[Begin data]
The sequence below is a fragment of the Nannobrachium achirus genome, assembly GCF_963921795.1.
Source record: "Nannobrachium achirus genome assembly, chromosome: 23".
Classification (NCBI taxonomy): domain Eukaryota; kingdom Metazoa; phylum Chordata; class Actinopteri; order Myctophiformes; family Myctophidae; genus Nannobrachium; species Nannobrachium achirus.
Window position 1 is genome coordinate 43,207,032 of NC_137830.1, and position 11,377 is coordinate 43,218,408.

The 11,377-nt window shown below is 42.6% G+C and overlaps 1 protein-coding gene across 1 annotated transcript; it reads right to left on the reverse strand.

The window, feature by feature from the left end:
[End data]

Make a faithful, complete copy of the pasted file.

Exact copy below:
The sequence below is a fragment of the Nannobrachium achirus genome, assembly GCF_963921795.1.
Source record: "Nannobrachium achirus genome assembly, chromosome: 23".
Classification (NCBI taxonomy): domain Eukaryota; kingdom Metazoa; phylum Chordata; class Actinopteri; order Myctophiformes; family Myctophidae; genus Nannobrachium; species Nannobrachium achirus.
Window position 1 is genome coordinate 43,207,032 of NC_137830.1, and position 11,377 is coordinate 43,218,408.

The 11,377-nt window shown below is 42.6% G+C and overlaps 1 protein-coding gene across 1 annotated transcript; it reads right to left on the reverse strand.

The window, feature by feature from the left end: